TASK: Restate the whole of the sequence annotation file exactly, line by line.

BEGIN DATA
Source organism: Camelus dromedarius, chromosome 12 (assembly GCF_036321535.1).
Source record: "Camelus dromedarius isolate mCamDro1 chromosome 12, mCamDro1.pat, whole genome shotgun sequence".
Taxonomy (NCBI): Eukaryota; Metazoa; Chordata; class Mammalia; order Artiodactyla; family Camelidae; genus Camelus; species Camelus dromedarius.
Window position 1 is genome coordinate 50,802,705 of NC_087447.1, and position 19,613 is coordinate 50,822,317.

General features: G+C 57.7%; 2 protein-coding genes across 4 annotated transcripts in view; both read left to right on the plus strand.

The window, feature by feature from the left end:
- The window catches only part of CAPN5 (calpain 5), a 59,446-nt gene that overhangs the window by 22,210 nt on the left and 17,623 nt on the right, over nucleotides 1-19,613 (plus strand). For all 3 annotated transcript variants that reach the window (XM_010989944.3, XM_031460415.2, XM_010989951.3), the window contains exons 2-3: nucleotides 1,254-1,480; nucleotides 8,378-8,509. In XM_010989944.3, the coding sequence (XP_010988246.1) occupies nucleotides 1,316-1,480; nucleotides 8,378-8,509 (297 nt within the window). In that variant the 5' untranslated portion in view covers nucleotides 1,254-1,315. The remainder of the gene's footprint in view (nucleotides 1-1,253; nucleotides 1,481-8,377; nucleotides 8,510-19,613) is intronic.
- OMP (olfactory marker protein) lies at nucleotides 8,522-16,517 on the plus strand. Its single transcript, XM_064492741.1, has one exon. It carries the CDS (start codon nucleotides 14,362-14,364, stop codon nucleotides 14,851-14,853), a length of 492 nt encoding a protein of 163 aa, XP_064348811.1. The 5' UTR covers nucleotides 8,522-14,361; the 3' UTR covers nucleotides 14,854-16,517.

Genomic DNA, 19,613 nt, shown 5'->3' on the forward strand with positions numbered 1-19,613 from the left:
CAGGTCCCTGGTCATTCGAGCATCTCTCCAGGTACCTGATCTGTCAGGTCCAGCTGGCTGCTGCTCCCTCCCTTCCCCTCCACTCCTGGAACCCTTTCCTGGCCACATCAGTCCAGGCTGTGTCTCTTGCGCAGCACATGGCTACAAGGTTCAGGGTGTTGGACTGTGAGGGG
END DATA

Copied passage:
Source organism: Camelus dromedarius, chromosome 12 (assembly GCF_036321535.1).
Source record: "Camelus dromedarius isolate mCamDro1 chromosome 12, mCamDro1.pat, whole genome shotgun sequence".
Taxonomy (NCBI): Eukaryota; Metazoa; Chordata; class Mammalia; order Artiodactyla; family Camelidae; genus Camelus; species Camelus dromedarius.
Window position 1 is genome coordinate 50,802,705 of NC_087447.1, and position 19,613 is coordinate 50,822,317.

General features: G+C 57.7%; 2 protein-coding genes across 4 annotated transcripts in view; both read left to right on the plus strand.

The window, feature by feature from the left end:
- The window catches only part of CAPN5 (calpain 5), a 59,446-nt gene that overhangs the window by 22,210 nt on the left and 17,623 nt on the right, over nucleotides 1-19,613 (plus strand). For all 3 annotated transcript variants that reach the window (XM_010989944.3, XM_031460415.2, XM_010989951.3), the window contains exons 2-3: nucleotides 1,254-1,480; nucleotides 8,378-8,509. In XM_010989944.3, the coding sequence (XP_010988246.1) occupies nucleotides 1,316-1,480; nucleotides 8,378-8,509 (297 nt within the window). In that variant the 5' untranslated portion in view covers nucleotides 1,254-1,315. The remainder of the gene's footprint in view (nucleotides 1-1,253; nucleotides 1,481-8,377; nucleotides 8,510-19,613) is intronic.
- OMP (olfactory marker protein) lies at nucleotides 8,522-16,517 on the plus strand. Its single transcript, XM_064492741.1, has one exon. It carries the CDS (start codon nucleotides 14,362-14,364, stop codon nucleotides 14,851-14,853), a length of 492 nt encoding a protein of 163 aa, XP_064348811.1. The 5' UTR covers nucleotides 8,522-14,361; the 3' UTR covers nucleotides 14,854-16,517.

Genomic DNA, 19,613 nt, shown 5'->3' on the forward strand with positions numbered 1-19,613 from the left:
CAGGTCCCTGGTCATTCGAGCATCTCTCCAGGTACCTGATCTGTCAGGTCCAGCTGGCTGCTGCTCCCTCCCTTCCCCTCCACTCCTGGAACCCTTTCCTGGCCACATCAGTCCAGGCTGTGTCTCTTGCGCAGCACATGGCTACAAGGTTCAGGGTGTTGGACTGTGAGGGG